Over the past three or four years, blockchain adoption has expanded tremendously, with each industry exploring different use cases for the technology. There are multiple aspects of blockchain – from business to technical and more – but given the way the industry is exploding, it’s really difficult to get it right.
It is best to break the blockchain topic down into two main areas to understand how the ecosystem is evolving and the key benefits and innovations it offers. One of them is cryptocurrency, where we cover industries such as financial services, insurance and capital markets, including transactions through private equity and venture capital. Then we look into the corporate world, which is about how we use blockchain as a technology in various industries.
Last year we released our “Time for Trust” report, which covers the five key use cases of blockchain technology: origins, payments and financial instruments, identity, contracts and dispute resolution, and customer loyalty. These use cases will have a significant impact on a country’s GDP and the global economy.
The number one use case is Traceability or origin. In the future, with the decentralized technological revolution and evolution, you need to understand your consumers and provide them with full transparency. For example, if you are buying cancer drugs that are very expensive, you need to know that they are authentic and not fake. And here we have a technological solution made possible by blockchain technology. The same goes for buying expensive haute couture clothes, cars, etc. Consumers paying a lot of money need to be sure that they are buying authentic items, which is why these supply chains could be a killer use case for blockchain – especially the next Decade.
The second use case is approximate Peer-to-Peer Trading. But how does P2P trading make sense within the supply chain? It is about the logistics market. Suppose a company wants to send a container from Amsterdam to Australia. It has to go to a transport company to put a container on a ship, and then it actually goes on. On the other side of the trade, there are transport providers and they do too. You unload the container and ensure that it is delivered to the importer. But what if you had a marketplace or platform where you could see how many ships were going in the next day or hour? And if there is space available, you can place the container you want to ship directly yourself, so that you do not need a middleman. This is what the future looks like with this decentralized technology.
And then the third – and the last bucket – is there Document approval. How can you digitally store all of your bills of lading, letters of credit and certificates? For now, you can do this with a cloud solution, but it’s easy to hack a PDF. And there have been cases where transport companies have faced billions and billions of dollars in fraud and have forced them to stick with paper documents because they know that the paper is exact evidence and that they have something tangible on their hands. But with blockchain you can add a timestamp and fully track how a document is created, where it came from, who opened it, who edited it, and who changed it.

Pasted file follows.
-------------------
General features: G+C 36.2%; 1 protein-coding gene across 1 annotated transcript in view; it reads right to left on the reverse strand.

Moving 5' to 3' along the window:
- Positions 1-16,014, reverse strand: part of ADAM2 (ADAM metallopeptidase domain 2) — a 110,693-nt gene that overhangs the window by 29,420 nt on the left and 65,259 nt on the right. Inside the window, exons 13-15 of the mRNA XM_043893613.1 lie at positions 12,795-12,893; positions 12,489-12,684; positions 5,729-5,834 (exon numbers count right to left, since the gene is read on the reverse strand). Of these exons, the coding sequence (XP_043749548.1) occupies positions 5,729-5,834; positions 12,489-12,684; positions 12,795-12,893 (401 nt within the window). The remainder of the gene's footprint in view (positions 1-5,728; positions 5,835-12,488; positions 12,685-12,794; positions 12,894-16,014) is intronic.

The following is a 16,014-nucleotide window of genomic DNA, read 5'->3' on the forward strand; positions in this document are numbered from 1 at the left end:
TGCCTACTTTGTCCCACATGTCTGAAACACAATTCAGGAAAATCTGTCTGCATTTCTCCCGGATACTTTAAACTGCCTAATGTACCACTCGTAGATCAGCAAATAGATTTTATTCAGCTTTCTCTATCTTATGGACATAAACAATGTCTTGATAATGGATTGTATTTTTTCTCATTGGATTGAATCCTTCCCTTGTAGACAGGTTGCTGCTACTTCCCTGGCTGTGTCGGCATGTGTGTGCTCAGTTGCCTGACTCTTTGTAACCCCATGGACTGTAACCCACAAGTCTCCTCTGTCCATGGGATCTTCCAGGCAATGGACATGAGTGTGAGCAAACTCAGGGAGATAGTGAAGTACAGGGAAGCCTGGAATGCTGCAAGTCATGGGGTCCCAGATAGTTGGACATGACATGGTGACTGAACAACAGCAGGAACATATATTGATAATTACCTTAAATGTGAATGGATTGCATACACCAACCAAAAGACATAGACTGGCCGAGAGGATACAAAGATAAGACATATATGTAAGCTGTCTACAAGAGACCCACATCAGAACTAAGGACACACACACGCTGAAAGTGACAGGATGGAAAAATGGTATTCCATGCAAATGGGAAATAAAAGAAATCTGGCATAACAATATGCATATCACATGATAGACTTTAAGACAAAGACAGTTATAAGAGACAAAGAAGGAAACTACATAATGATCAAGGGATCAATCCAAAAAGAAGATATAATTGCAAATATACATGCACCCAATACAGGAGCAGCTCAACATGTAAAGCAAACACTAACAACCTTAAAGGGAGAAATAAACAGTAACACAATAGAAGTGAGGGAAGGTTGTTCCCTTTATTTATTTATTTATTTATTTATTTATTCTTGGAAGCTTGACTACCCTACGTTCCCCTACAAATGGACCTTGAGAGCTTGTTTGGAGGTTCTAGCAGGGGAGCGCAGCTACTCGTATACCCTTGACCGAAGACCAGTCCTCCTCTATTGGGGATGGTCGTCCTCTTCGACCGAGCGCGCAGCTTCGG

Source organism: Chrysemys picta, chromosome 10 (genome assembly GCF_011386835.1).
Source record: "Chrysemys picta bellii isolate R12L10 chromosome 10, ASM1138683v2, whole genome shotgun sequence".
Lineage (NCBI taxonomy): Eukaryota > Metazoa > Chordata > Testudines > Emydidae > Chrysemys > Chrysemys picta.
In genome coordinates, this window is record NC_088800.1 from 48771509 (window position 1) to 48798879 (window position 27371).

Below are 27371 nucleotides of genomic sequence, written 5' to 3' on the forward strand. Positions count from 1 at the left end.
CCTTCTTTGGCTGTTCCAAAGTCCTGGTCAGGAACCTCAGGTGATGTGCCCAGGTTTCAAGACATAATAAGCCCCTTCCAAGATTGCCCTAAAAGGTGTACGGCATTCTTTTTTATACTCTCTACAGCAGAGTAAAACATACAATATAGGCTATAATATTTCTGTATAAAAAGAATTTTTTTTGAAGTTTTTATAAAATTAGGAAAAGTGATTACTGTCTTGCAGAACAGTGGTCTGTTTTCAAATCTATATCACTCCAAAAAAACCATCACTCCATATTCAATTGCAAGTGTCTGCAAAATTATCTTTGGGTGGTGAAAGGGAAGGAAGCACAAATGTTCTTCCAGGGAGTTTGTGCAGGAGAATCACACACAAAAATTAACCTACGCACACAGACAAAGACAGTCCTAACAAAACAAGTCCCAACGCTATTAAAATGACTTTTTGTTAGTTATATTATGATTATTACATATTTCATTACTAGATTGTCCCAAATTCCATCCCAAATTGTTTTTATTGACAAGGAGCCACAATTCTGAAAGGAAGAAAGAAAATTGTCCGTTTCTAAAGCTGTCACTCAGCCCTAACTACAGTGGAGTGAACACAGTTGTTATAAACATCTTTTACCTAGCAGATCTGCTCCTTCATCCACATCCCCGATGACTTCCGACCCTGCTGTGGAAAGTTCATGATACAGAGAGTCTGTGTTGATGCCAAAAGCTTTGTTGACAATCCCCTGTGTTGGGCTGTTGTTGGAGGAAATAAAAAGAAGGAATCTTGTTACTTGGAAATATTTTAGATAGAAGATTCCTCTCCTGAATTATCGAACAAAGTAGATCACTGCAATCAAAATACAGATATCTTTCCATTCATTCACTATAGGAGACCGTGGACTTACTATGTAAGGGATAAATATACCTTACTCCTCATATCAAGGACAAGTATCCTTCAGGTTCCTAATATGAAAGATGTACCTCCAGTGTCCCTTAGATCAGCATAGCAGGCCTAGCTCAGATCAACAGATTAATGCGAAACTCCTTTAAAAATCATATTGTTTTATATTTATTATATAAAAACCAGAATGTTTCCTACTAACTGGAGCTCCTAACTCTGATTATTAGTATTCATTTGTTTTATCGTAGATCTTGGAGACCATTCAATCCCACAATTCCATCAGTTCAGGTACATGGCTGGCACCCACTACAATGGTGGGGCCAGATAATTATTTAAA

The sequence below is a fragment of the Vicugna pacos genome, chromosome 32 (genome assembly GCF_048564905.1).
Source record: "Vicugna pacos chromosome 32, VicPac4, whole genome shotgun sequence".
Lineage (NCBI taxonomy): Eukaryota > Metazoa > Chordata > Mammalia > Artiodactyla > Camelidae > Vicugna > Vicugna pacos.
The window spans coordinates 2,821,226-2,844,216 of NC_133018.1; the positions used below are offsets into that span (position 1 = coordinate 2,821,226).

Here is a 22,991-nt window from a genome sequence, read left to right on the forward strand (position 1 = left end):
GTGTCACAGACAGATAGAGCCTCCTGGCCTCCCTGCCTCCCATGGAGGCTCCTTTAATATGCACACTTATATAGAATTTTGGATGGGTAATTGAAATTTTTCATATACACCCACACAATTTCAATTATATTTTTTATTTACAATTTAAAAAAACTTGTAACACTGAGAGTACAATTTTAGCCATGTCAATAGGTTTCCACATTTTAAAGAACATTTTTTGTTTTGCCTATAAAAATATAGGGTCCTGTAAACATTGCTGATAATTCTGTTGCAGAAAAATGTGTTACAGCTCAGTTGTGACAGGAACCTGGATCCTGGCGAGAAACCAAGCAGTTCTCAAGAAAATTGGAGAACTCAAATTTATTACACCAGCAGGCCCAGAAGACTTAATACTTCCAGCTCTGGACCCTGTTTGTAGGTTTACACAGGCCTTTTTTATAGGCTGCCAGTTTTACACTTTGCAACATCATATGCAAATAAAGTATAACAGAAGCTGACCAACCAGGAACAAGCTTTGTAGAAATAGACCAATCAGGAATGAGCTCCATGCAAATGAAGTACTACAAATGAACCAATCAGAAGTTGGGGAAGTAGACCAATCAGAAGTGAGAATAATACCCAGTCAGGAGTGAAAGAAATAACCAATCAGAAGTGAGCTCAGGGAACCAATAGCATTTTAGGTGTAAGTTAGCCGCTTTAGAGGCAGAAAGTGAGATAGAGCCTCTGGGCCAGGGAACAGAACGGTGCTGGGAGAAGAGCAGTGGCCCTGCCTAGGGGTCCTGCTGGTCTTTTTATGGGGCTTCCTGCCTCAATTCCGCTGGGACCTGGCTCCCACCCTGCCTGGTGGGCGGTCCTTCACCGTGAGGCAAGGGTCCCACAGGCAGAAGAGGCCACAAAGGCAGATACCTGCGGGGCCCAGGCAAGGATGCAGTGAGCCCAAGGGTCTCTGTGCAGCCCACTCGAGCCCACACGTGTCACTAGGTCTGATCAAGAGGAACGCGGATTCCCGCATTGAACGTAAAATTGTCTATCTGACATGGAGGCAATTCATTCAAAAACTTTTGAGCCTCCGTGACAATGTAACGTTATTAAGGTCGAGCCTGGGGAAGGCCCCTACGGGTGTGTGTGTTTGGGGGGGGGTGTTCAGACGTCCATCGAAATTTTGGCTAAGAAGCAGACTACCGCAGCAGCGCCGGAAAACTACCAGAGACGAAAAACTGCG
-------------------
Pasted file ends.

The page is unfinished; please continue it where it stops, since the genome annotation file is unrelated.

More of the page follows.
Related: Back to the originally intended purpose of the blockchain: time stamping
You can keep track of that, and that’s a lot of time. There have already been many business cases. For example, if you only store one waybill, only one document is stored on the blockchain. And it also saves a hundred dollars per container. So you can multiply that by the number of containers shipped per day, and that’s already a business case worth billions. There is enormous potential in this use case. So we see these three buckets in the supply chain.
A mixed feeling about blockchain
But now the question arises: what is the status quo at the moment? There are mixed feelings about this topic, partly because blockchain technology itself is very complex – it’s not like the Internet of Things. The IoT says, “Okay, this is my device, and this is now a digital version of it. That’s what IoT does. “
But what does blockchain do? That’s the technology behind the curtain. Because of this, people find it difficult to understand – to understand that it is something like the Internet Protocol. You don’t really go into detail about what HTTP does and how it works, you just take your website and then do what you want. We talk about that. That is really the issue.